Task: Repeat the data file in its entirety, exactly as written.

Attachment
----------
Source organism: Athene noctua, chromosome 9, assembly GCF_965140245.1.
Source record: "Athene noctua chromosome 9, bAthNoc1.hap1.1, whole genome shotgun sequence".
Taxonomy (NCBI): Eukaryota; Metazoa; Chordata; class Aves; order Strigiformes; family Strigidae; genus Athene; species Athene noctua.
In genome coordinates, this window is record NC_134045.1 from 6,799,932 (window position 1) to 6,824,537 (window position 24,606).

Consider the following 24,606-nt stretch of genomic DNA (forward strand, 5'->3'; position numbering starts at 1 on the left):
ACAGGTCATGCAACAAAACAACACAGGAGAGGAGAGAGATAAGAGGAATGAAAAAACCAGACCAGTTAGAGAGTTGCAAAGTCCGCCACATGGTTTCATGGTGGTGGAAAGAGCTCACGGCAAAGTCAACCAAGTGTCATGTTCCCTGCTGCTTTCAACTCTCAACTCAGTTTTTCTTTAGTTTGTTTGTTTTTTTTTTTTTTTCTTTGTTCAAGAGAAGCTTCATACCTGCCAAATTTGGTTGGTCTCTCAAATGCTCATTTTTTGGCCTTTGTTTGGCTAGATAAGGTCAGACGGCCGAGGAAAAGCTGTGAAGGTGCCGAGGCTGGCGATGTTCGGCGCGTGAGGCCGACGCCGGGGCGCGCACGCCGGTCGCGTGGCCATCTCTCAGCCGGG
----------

Source organism: Athene noctua, chromosome 9, assembly GCF_965140245.1.
Source record: "Athene noctua chromosome 9, bAthNoc1.hap1.1, whole genome shotgun sequence".
Taxonomy (NCBI): Eukaryota; Metazoa; Chordata; class Aves; order Strigiformes; family Strigidae; genus Athene; species Athene noctua.
In genome coordinates, this window is record NC_134045.1 from 6,799,932 (window position 1) to 6,824,537 (window position 24,606).

Consider the following 24,606-nt stretch of genomic DNA (forward strand, 5'->3'; position numbering starts at 1 on the left):
ACAGGTCATGCAACAAAACAACACAGGAGAGGAGAGAGATAAGAGGAATGAAAAAACCAGACCAGTTAGAGAGTTGCAAAGTCCGCCACATGGTTTCATGGTGGTGGAAAGAGCTCACGGCAAAGTCAACCAAGTGTCATGTTCCCTGCTGCTTTCAACTCTCAACTCAGTTTTTCTTTAGTTTGTTTGTTTTTTTTTTTTTTTCTTTGTTCAAGAGAAGCTTCATACCTGCCAAATTTGGTTGGTCTCTCAAATGCTCATTTTTTGGCCTTTGTTTGGCTAGATAAGGTCAGACGGCCGAGGAAAAGCTGTGAAGGTGCCGAGGCTGGCGATGTTCGGCGCGTGAGGCCGACGCCGGGGCGCGCACGCCGGTCGCGTGGCCATCTCTCAGCCGGG